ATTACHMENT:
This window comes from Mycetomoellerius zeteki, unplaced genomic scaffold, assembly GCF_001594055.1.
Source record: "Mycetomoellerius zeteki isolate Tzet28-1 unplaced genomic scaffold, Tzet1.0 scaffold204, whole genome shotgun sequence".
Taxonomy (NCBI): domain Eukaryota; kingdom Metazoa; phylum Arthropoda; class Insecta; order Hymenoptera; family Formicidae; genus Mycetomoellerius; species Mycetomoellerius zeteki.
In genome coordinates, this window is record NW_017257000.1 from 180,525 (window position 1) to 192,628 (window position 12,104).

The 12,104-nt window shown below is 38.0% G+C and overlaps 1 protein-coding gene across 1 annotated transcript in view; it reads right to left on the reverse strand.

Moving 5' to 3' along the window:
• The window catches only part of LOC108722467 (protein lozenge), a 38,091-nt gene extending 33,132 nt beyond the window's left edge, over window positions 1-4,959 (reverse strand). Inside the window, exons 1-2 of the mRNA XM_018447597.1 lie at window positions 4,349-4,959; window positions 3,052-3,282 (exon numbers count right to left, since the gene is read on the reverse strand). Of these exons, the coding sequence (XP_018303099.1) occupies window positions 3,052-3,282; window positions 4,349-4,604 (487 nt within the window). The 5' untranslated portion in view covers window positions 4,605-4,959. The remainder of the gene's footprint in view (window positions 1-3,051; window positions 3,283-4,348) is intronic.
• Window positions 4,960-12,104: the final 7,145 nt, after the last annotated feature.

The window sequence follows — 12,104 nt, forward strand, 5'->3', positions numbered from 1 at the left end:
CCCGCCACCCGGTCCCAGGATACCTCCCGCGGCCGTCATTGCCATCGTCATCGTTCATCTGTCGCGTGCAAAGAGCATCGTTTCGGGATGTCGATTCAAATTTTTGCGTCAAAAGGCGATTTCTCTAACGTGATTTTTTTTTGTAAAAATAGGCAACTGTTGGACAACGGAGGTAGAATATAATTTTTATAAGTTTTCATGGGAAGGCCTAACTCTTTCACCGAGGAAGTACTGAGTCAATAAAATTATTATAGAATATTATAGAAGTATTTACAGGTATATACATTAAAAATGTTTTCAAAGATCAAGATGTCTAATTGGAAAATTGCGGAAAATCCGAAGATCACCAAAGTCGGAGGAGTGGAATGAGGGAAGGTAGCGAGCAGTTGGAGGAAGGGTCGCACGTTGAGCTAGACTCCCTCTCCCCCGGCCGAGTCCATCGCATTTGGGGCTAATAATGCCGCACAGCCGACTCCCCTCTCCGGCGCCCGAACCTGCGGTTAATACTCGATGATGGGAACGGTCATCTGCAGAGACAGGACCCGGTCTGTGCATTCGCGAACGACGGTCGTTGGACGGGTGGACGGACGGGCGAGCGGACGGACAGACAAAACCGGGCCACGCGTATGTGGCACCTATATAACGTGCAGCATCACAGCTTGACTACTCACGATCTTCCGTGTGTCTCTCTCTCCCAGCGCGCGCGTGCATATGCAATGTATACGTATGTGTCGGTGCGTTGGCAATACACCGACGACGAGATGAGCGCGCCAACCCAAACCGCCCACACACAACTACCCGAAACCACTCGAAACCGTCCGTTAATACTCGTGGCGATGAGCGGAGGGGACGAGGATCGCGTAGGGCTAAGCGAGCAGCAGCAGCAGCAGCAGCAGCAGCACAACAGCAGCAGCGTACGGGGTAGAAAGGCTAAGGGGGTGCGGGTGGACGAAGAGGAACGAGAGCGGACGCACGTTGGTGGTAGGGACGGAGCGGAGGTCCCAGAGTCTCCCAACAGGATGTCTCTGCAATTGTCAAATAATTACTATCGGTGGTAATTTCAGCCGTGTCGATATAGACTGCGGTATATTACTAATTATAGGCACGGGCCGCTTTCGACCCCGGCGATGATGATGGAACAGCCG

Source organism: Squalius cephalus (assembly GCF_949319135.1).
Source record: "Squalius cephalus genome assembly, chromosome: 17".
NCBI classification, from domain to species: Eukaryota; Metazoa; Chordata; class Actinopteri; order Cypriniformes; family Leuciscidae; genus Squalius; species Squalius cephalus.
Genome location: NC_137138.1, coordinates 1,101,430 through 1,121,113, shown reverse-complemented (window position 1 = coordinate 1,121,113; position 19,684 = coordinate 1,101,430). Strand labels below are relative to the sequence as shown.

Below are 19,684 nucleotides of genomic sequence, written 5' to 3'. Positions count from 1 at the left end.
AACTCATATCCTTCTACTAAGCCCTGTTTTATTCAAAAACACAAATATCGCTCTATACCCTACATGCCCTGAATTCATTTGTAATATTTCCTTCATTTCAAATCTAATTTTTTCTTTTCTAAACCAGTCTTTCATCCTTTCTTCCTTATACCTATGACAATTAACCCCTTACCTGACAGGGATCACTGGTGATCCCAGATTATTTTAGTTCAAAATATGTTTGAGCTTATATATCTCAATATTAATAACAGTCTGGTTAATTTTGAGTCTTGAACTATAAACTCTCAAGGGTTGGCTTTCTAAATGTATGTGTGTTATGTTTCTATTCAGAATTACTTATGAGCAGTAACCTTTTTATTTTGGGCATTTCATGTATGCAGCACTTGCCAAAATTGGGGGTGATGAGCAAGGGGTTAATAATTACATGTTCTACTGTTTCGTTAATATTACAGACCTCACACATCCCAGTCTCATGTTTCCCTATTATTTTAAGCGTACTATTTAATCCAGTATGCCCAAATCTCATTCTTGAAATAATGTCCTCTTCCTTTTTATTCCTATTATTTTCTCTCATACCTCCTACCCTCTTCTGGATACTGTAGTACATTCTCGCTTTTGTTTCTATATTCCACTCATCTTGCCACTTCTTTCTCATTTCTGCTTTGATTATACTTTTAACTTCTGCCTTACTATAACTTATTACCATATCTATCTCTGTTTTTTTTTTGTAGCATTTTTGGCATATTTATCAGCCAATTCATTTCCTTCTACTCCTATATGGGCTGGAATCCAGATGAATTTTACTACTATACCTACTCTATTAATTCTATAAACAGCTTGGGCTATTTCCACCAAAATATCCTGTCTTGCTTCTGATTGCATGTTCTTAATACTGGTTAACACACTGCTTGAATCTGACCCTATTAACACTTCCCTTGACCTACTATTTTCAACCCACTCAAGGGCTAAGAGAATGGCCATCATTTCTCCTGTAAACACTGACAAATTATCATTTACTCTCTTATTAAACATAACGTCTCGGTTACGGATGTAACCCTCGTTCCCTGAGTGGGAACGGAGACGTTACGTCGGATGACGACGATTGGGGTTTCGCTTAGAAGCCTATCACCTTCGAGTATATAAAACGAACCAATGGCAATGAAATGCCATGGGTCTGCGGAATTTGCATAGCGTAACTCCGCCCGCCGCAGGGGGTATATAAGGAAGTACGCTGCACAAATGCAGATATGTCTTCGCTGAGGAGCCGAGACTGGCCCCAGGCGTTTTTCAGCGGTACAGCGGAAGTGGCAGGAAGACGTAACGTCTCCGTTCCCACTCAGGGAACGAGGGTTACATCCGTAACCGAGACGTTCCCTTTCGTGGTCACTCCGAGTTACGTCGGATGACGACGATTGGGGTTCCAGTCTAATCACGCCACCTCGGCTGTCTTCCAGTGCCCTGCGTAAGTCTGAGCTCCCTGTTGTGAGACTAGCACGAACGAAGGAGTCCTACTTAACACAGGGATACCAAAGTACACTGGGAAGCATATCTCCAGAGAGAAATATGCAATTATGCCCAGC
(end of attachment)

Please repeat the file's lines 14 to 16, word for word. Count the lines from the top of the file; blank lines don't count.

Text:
Genome location: NC_137138.1, coordinates 1,101,430 through 1,121,113, shown reverse-complemented (window position 1 = coordinate 1,121,113; position 19,684 = coordinate 1,101,430). Strand labels below are relative to the sequence as shown.

Below are 19,684 nucleotides of genomic sequence, written 5' to 3'. Positions count from 1 at the left end.
AACTCATATCCTTCTACTAAGCCCTGTTTTATTCAAAAACACAAATATCGCTCTATACCCTACATGCCCTGAATTCATTTGTAATATTTCCTTCATTTCAAATCTAATTTTTTCTTTTCTAAACCAGTCTTTCATCCTTTCTTCCTTATACCTATGACAATTAACCCCTTACCTGACAGGGATCACTGGTGATCCCAGATTATTTTAGTTCAAAATATGTTTGAGCTTATATATCTCAATATTAATAACAGTCTGGTTAATTTTGAGTCTTGAACTATAAACTCTCAAGGGTTGGCTTTCTAAATGTATGTGTGTTATGTTTCTATTCAGAATTACTTATGAGCAGTAACCTTTTTATTTTGGGCATTTCATGTATGCAGCACTTGCCAAAATTGGGGGTGATGAGCAAGGGGTTAATAATTACATGTTCTACTGTTTCGTTAATATTACAGACCTCACACATCCCAGTCTCATGTTTCCCTATTATTTTAAGCGTACTATTTAATCCAGTATGCCCAAATCTCATTCTTGAAATAATGTCCTCTTCCTTTTTATTCCTATTATTTTCTCTCATACCTCCTACCCTCTTCTGGATACTGTAGTACATTCTCGCTTTTGTTTCTATATTCCACTCATCTTGCCACTTCTTTCTCATTTCTGCTTTGATTATACTTTTAACTTCTGCCTTACTATAACTTATTACCATATCTATCTCTGTTTTTTTTTTGTAGCATTTTTGGCATATTTATCAGCCAATTCATTTCCTTCTACTCCTATATGGGCTGGAATCCAGATGAATTTTACTACTATACCTACTCTATTAATTCTATAAACAGCTTGGGCTATTTCCACCAAAATATCCTGTCTTGCTTCTGATTGCATGTTCTTAATACTGGTTAACACACTGCTTGAATCTGACCCTATTAACACTTCCCTTGACCTACTATTTTCAACCCACTCAAGGGCTAAGAGAATGGCCATCATTTCTCCTGTAAACACTGACAAATTATCATTTACTCTCTTATTAAACATAACGTCTCGGTTACGGATGTAACCCTCGTTCCCTGAGTGGGAACGGAGACGTTACGTCGGATGACGACGATTGGGGTTTCGCTTAGAAGCCTATCACCTTCGAGTATATAAAACGAACCAATGGCAATGAAATGCCATGGGTCTGCGGAATTTGCATAGCGTAACTCCGCCCGCCGCAGGGGGTATATAAGGAAGTACGCTGCACAAATGCAGATATGTCTTCGCTGAGGAGCCGAGACTGGCCCCAGGCGTTTTTCAGCGGTACAGCGGAAGTGGCAGGAAGACGTAACGTCTCCGTTCCCACTCAGGGAACGAGGGTTACATCCGTAACCGAGACGTTCCCTTTCGTGGTCACTCCGAGTTACGTCGGATGACGACGATTGGGGTTCCAGTCTAATCACGCCACCTCGGCTGTCTTCCAGTGCCCTGCGTAAGTCTGAGCTCCCTGTTGTGAGACTAGCACGAACGAAGGAGTCCTACTTAACACAGGGATACCAAAGTACACTGGGAAGCATATCTCCAGAGAGAAATATGCAATTATGCCCAGC